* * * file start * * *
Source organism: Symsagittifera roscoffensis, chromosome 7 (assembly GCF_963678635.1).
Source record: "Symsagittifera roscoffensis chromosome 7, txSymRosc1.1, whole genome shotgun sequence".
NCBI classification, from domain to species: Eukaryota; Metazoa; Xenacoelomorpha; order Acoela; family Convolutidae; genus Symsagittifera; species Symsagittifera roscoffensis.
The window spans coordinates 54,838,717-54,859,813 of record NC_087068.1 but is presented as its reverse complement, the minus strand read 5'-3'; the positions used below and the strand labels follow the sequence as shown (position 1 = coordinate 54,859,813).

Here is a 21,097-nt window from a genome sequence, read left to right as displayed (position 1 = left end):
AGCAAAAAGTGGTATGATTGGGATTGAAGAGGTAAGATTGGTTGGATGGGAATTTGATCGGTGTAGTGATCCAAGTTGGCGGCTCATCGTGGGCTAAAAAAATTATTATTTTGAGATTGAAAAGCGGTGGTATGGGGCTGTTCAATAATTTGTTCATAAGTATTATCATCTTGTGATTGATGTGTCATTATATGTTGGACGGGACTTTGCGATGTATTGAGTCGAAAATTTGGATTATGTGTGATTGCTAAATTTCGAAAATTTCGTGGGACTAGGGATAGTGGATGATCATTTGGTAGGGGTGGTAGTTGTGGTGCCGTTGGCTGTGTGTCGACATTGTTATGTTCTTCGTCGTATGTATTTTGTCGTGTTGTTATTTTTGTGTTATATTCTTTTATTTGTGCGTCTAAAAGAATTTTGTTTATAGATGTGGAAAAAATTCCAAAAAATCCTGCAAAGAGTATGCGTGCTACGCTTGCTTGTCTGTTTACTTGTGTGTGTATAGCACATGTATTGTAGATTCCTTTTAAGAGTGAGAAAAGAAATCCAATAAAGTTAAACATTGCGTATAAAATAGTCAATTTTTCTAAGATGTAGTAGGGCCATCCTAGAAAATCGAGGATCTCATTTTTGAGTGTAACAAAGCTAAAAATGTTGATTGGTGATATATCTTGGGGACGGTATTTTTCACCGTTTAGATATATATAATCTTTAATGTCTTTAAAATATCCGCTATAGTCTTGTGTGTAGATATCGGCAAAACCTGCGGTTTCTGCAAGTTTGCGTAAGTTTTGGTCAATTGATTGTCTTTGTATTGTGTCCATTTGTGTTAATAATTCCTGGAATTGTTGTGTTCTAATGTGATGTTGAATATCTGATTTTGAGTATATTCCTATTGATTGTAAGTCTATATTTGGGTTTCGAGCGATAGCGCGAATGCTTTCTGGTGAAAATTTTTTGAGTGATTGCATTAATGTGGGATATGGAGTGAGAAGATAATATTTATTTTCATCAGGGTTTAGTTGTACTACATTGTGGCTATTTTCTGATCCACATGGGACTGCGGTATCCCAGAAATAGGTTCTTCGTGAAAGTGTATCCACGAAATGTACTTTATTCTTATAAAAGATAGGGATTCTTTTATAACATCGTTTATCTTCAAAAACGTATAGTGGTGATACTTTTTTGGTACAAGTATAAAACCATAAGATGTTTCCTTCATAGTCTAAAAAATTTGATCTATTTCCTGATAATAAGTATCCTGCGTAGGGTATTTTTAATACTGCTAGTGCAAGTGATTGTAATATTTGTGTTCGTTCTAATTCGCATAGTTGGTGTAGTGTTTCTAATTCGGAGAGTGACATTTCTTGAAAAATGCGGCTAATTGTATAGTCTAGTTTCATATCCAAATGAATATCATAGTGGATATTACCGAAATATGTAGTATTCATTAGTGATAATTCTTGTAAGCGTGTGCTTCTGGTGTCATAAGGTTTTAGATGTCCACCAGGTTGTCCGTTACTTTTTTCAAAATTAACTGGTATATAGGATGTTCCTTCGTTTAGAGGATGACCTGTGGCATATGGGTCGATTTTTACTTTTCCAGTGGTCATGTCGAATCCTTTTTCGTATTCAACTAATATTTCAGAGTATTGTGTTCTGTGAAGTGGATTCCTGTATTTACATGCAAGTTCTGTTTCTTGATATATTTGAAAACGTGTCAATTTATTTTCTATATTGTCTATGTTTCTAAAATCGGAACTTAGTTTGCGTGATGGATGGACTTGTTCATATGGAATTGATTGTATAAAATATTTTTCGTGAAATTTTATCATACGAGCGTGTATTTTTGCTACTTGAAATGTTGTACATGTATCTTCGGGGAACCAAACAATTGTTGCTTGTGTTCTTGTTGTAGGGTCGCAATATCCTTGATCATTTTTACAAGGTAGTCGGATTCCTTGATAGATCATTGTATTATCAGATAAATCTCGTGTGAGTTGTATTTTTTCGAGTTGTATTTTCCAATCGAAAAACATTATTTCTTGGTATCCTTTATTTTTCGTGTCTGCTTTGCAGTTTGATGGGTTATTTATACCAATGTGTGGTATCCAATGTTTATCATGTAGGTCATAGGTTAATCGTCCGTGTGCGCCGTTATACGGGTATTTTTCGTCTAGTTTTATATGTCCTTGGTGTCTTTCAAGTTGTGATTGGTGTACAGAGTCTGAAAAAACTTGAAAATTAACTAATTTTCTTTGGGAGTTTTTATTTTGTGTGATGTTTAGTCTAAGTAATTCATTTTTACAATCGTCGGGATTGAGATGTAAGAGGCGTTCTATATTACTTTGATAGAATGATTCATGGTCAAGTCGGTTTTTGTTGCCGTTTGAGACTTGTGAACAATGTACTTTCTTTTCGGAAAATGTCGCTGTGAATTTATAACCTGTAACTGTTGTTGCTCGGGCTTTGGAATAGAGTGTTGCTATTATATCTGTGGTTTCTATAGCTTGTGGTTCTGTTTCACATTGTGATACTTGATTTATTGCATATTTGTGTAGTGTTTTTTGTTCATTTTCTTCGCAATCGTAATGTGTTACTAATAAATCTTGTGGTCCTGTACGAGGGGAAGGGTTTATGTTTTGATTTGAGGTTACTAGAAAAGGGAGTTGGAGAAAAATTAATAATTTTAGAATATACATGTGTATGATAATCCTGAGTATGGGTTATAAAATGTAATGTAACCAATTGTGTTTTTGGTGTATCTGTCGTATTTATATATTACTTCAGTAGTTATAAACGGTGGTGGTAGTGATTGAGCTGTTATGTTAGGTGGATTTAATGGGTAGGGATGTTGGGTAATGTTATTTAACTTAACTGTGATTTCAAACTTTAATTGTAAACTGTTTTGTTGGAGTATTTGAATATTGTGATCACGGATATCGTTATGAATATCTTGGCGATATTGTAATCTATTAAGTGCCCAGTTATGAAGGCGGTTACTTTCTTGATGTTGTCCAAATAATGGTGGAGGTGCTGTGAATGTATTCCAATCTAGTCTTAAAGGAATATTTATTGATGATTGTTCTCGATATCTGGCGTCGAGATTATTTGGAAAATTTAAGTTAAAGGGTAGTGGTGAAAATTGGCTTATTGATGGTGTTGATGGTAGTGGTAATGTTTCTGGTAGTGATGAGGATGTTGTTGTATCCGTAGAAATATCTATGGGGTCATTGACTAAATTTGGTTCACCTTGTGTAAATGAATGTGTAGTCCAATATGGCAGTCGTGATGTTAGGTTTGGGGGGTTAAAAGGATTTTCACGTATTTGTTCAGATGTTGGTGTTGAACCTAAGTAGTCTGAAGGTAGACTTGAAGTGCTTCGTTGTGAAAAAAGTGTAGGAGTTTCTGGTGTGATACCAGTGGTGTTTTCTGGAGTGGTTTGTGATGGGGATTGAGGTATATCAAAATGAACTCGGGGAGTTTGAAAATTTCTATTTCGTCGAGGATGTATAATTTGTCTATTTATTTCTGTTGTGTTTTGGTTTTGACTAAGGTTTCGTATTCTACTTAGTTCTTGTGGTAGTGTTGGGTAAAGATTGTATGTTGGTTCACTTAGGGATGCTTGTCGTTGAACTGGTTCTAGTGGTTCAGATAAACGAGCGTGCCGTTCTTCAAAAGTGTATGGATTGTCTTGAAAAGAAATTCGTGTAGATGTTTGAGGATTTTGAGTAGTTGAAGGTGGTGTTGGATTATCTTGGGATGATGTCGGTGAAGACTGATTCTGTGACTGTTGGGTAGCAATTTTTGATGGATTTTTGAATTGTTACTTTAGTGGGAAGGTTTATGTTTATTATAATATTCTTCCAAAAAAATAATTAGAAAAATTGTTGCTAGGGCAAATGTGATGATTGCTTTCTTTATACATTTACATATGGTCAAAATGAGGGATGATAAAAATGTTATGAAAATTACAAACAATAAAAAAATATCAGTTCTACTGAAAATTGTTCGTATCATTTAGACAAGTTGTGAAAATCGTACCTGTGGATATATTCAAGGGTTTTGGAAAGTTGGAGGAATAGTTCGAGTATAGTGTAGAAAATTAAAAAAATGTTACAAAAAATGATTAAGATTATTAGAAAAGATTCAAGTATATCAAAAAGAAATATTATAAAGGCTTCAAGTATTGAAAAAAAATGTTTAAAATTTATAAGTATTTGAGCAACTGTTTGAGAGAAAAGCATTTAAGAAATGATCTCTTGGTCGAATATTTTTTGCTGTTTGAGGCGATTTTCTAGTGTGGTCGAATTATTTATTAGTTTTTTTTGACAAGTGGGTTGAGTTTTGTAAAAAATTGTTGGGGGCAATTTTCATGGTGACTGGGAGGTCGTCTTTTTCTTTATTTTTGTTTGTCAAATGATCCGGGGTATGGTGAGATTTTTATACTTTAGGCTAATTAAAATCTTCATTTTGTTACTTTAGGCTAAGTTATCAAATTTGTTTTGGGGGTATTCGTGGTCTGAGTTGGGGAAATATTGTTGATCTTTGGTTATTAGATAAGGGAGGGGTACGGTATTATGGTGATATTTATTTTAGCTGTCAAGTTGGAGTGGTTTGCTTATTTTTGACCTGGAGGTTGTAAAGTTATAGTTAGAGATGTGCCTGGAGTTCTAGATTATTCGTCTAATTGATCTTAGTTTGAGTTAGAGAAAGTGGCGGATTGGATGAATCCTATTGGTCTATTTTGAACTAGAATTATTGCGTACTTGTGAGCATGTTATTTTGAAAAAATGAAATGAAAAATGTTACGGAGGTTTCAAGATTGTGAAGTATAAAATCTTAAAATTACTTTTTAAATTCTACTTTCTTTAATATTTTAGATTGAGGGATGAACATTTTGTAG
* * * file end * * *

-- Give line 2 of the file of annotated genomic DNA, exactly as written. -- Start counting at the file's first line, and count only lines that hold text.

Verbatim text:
Source record: "Symsagittifera roscoffensis chromosome 7, txSymRosc1.1, whole genome shotgun sequence".